Serving children ages 24-36 months, ‘Museum & Me, Too’ includes fun and playful story time, singing, and dancing for toddlers and adults to enjoy together. Children explore a variety of art materials in the art studio to make a project based on a theme. Projects are intended to encourage conversations and interaction between generations. The art projects are accessible and within the grasp of toddlers, but often necessitate some adult assistance to ensure that the children use the materials correctly. When toddlers finish making their mini-masterpieces, children and adults can take a scavenger hunt sheet and explore the Museum on their own to find artworks with connections to the day’s distinctive theme. The scavenger hunt illustrates how to connect learning with authentic pieces the Museum’s collection. This allows families to self-guide the rest of their visit and continue learning at home.
Invite all to Participate
The museum educator sends invitations to all ages from the beginning, establishing that this is a multi-user program. Adult participation is welcome and encouraged. Adults can assist in the learning process by encouraging their child to engage with the program, helping their child when needed, and making them feel safe in the environment. During the staff-guided portion of the program, participation (answers to simple questions posed by staff about colors, shapes etc.) is geared toward the young children, but at this early age, adults may jump in by answering the question quietly to their child. The adults are asked to be very close to, and keep an eye on, their child for the duration of the program. Museum staff hope that through this program, parents and caregivers will understand how to use the Museum as a resource for learning, even at a very early age.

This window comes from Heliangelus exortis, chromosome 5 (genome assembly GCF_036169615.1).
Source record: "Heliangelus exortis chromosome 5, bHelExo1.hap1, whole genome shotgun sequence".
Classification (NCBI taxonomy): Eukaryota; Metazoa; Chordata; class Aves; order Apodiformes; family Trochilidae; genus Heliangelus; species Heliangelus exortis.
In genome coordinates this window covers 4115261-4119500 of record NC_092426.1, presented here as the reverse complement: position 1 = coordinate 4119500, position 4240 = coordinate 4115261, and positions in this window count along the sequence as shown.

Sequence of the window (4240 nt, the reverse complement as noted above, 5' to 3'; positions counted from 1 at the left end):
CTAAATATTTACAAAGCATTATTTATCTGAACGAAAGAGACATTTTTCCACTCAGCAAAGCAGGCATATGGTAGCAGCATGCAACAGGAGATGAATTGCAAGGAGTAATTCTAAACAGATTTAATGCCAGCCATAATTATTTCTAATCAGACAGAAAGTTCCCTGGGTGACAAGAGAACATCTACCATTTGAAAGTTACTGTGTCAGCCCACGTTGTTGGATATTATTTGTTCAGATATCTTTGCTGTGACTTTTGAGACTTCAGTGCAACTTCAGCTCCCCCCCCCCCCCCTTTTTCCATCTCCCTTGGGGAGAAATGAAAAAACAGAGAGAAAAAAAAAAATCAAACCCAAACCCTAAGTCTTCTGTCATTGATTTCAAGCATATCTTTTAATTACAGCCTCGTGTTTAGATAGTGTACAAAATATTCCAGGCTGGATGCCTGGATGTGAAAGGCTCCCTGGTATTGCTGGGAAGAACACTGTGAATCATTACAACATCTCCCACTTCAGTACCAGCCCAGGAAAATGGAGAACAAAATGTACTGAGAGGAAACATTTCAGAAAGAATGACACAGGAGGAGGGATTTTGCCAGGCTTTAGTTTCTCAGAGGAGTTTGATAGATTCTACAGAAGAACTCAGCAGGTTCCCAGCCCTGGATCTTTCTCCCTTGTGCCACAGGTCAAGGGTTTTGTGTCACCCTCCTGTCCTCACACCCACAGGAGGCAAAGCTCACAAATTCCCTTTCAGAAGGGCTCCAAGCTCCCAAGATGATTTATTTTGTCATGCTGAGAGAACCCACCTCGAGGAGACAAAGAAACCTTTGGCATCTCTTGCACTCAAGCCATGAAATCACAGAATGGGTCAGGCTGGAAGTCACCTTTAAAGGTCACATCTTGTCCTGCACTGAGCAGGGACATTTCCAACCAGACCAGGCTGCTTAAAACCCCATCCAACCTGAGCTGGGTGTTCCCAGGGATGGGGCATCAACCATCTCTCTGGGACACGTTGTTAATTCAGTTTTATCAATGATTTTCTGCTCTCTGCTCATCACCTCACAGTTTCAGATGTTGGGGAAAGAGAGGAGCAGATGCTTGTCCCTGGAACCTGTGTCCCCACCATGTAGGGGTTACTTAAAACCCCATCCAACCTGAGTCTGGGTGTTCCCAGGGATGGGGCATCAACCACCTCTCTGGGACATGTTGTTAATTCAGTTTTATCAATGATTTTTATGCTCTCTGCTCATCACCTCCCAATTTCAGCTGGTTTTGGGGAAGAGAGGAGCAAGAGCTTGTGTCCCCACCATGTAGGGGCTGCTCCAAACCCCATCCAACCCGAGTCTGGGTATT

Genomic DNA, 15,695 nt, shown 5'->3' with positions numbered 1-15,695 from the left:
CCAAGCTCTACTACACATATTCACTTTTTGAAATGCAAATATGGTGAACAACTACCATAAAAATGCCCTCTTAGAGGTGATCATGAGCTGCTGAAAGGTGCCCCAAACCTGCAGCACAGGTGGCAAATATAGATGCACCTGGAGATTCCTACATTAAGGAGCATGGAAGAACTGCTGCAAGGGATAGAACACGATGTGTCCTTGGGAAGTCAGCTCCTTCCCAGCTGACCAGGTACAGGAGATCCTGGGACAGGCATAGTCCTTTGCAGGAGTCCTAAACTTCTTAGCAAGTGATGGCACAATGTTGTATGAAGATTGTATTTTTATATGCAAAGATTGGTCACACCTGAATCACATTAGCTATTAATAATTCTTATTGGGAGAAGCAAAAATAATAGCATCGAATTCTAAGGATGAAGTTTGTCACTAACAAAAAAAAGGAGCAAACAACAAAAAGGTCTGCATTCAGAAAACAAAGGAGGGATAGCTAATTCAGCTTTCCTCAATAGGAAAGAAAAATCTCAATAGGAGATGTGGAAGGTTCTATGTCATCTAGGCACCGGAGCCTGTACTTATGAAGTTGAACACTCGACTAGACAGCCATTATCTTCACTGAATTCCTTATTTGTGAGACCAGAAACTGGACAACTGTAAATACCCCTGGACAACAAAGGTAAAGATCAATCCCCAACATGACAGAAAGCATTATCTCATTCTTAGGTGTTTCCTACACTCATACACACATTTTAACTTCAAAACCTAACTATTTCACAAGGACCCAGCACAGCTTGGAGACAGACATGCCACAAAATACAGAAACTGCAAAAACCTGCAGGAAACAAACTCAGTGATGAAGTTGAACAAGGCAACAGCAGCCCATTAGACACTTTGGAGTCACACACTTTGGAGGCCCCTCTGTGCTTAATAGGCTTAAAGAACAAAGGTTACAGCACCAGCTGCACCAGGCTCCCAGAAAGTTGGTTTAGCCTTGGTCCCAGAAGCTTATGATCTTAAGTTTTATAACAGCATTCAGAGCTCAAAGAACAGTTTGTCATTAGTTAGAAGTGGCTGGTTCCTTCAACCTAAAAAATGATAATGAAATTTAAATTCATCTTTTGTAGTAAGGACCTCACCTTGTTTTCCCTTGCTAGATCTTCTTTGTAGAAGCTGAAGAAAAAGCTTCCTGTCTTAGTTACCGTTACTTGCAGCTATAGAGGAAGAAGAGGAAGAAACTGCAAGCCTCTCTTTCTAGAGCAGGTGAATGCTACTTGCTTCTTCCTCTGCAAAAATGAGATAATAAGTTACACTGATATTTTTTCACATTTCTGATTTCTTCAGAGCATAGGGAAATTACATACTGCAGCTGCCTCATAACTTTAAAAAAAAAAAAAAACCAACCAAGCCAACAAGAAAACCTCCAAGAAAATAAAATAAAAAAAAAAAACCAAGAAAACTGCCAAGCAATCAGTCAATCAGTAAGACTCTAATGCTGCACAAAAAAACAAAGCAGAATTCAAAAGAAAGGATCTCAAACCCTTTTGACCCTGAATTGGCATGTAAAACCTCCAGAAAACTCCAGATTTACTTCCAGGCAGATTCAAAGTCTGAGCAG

The program has evolved through multiple stages of development. It has gone through prototyping to make it a more distinctive program to set it apart from other early elementary programs, as well as to enhance the engagement between families in the program. For example, previously, the museum educator would look at works in the galleries with all of the families in a group. After observing the difficulty the parents had keeping their children engaged, the Museum altered this by creating scavenger hunts so that families can explore the Museum at their own pace. The Museum’s most important goal for family programs is to make everyone in the family feel happy, welcome, and comfortable in the Museum. While it is important to stick to schedules and objectives so that everyone understands the expectations of attending the program, museum staff try to remain flexible, accessible, and accommodating. Staff members always try to remember that bringing a toddler anywhere is never easy, so it’s important to be gracious to the participating families.
Special thanks to Kate Swanson, Coordinator of Family and Community Programs, New Britain Museum of American Art http://www.nbmaa.org/